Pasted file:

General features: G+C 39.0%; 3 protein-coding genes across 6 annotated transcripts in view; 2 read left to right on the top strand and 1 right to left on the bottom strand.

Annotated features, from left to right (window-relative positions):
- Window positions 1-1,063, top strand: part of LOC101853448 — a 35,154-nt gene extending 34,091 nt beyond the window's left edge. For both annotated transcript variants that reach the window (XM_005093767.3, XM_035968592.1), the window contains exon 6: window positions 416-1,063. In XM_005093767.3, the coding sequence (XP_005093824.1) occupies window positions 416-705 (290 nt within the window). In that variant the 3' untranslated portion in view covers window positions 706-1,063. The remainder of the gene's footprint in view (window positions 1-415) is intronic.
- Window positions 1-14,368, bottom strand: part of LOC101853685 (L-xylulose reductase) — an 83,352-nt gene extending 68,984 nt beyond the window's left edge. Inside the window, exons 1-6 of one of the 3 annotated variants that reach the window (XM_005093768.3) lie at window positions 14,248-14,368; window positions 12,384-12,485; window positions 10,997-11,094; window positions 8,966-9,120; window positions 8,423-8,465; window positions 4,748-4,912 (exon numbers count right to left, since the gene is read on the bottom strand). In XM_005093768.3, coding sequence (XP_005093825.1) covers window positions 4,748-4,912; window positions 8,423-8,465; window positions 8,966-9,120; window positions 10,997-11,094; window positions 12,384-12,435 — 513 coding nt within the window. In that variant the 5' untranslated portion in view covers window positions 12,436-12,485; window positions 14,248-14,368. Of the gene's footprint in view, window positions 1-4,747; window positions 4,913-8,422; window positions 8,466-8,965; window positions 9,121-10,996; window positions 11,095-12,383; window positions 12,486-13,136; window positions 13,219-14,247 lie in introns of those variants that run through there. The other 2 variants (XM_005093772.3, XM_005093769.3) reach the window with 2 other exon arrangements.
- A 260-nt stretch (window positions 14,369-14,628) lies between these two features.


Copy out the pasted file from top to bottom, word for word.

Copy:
General features: G+C 39.0%; 3 protein-coding genes across 6 annotated transcripts in view; 2 read left to right on the top strand and 1 right to left on the bottom strand.

Annotated features, from left to right (window-relative positions):
- Window positions 1-1,063, top strand: part of LOC101853448 — a 35,154-nt gene extending 34,091 nt beyond the window's left edge. For both annotated transcript variants that reach the window (XM_005093767.3, XM_035968592.1), the window contains exon 6: window positions 416-1,063. In XM_005093767.3, the coding sequence (XP_005093824.1) occupies window positions 416-705 (290 nt within the window). In that variant the 3' untranslated portion in view covers window positions 706-1,063. The remainder of the gene's footprint in view (window positions 1-415) is intronic.
- Window positions 1-14,368, bottom strand: part of LOC101853685 (L-xylulose reductase) — an 83,352-nt gene extending 68,984 nt beyond the window's left edge. Inside the window, exons 1-6 of one of the 3 annotated variants that reach the window (XM_005093768.3) lie at window positions 14,248-14,368; window positions 12,384-12,485; window positions 10,997-11,094; window positions 8,966-9,120; window positions 8,423-8,465; window positions 4,748-4,912 (exon numbers count right to left, since the gene is read on the bottom strand). In XM_005093768.3, coding sequence (XP_005093825.1) covers window positions 4,748-4,912; window positions 8,423-8,465; window positions 8,966-9,120; window positions 10,997-11,094; window positions 12,384-12,435 — 513 coding nt within the window. In that variant the 5' untranslated portion in view covers window positions 12,436-12,485; window positions 14,248-14,368. Of the gene's footprint in view, window positions 1-4,747; window positions 4,913-8,422; window positions 8,466-8,965; window positions 9,121-10,996; window positions 11,095-12,383; window positions 12,486-13,136; window positions 13,219-14,247 lie in introns of those variants that run through there. The other 2 variants (XM_005093772.3, XM_005093769.3) reach the window with 2 other exon arrangements.
- A 260-nt stretch (window positions 14,369-14,628) lies between these two features.